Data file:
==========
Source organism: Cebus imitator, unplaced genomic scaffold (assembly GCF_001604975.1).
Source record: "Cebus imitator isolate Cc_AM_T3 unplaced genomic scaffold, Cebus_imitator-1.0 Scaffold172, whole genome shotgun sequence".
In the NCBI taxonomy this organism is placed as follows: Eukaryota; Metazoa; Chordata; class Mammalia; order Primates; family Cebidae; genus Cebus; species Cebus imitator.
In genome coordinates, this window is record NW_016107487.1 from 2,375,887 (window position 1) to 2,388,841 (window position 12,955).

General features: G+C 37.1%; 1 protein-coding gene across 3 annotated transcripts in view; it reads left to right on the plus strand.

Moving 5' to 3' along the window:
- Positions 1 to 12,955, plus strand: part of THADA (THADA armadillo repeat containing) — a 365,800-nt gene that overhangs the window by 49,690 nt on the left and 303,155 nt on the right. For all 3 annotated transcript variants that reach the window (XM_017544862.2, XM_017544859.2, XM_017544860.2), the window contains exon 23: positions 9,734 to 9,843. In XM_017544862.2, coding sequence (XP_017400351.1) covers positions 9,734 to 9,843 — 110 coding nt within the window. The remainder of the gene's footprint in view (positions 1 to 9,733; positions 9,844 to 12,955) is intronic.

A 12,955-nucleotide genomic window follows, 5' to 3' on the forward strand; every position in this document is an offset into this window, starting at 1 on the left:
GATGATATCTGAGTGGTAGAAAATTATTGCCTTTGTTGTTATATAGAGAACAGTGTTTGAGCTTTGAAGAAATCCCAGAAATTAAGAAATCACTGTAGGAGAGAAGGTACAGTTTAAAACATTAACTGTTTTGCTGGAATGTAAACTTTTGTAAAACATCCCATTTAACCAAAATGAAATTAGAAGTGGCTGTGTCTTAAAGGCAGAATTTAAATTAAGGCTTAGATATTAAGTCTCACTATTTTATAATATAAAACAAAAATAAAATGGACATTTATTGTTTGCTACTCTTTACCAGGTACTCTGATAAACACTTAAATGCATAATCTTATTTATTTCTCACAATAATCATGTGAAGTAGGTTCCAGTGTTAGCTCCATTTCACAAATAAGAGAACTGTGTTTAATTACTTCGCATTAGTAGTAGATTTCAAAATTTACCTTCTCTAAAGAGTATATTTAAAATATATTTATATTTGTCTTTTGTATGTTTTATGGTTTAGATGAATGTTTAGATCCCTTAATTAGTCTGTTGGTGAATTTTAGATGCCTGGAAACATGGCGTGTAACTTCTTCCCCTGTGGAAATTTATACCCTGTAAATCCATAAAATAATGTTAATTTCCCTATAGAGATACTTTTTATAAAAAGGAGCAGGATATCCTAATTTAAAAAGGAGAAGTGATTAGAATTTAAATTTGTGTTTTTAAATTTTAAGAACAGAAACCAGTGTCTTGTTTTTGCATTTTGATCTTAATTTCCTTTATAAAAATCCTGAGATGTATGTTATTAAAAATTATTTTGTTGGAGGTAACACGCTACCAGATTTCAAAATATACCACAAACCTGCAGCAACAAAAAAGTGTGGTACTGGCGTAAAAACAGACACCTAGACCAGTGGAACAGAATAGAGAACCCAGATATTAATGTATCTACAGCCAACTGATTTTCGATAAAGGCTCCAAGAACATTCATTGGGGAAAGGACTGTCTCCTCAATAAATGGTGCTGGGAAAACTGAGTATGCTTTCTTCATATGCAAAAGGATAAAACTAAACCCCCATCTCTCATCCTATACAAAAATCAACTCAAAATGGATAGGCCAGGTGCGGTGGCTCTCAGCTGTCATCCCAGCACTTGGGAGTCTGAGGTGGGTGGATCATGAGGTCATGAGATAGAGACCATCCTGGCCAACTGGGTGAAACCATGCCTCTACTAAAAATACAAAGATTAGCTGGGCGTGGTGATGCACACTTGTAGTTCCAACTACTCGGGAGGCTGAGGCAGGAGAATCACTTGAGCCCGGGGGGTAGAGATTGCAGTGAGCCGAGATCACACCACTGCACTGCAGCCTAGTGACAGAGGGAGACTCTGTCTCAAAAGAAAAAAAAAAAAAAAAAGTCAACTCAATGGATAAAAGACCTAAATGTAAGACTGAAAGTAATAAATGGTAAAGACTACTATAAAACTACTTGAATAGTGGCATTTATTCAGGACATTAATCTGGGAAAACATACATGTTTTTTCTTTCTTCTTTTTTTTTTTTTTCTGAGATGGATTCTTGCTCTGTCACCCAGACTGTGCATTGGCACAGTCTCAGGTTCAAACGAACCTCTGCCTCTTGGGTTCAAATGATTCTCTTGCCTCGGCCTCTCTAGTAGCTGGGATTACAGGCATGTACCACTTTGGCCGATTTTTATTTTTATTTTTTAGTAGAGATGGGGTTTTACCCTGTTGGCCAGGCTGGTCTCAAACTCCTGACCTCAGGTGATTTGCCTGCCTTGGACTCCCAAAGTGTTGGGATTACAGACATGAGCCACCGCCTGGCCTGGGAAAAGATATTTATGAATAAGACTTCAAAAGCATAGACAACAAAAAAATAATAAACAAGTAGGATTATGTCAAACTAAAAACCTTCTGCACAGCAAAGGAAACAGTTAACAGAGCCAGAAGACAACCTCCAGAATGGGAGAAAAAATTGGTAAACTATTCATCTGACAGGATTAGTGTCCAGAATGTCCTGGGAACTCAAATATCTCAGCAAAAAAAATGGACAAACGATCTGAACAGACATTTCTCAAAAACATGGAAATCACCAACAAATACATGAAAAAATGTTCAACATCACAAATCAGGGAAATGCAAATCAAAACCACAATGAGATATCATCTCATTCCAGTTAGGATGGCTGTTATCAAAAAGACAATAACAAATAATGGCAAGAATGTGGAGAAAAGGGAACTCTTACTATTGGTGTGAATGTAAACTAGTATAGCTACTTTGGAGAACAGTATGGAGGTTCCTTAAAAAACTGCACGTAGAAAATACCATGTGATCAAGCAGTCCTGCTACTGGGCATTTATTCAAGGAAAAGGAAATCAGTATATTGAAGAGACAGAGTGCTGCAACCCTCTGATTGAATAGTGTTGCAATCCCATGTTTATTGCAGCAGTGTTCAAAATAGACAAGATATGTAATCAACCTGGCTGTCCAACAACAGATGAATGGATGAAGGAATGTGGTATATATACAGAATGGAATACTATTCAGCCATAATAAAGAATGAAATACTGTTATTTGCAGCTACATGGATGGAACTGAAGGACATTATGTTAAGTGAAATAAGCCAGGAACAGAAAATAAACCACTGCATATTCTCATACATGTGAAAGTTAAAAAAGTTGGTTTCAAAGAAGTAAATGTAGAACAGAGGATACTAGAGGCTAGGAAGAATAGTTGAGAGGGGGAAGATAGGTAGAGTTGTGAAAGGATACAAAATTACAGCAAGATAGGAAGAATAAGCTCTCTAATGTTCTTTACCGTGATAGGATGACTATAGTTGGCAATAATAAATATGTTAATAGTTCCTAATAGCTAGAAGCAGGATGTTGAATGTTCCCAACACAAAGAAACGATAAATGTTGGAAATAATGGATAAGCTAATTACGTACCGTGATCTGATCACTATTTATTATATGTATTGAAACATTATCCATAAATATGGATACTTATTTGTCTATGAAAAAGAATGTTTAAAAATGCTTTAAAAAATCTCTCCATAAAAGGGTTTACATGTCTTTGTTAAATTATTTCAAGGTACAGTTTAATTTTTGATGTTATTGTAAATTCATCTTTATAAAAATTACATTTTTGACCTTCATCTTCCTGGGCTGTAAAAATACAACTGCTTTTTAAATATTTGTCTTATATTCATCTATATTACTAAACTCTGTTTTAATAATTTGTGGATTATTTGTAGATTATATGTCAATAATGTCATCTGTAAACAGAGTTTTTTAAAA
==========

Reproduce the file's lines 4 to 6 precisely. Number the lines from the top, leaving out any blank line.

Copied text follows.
In genome coordinates, this window is record NW_016107487.1 from 2,375,887 (window position 1) to 2,388,841 (window position 12,955).

General features: G+C 37.1%; 1 protein-coding gene across 3 annotated transcripts in view; it reads left to right on the plus strand.

Moving 5' to 3' along the window: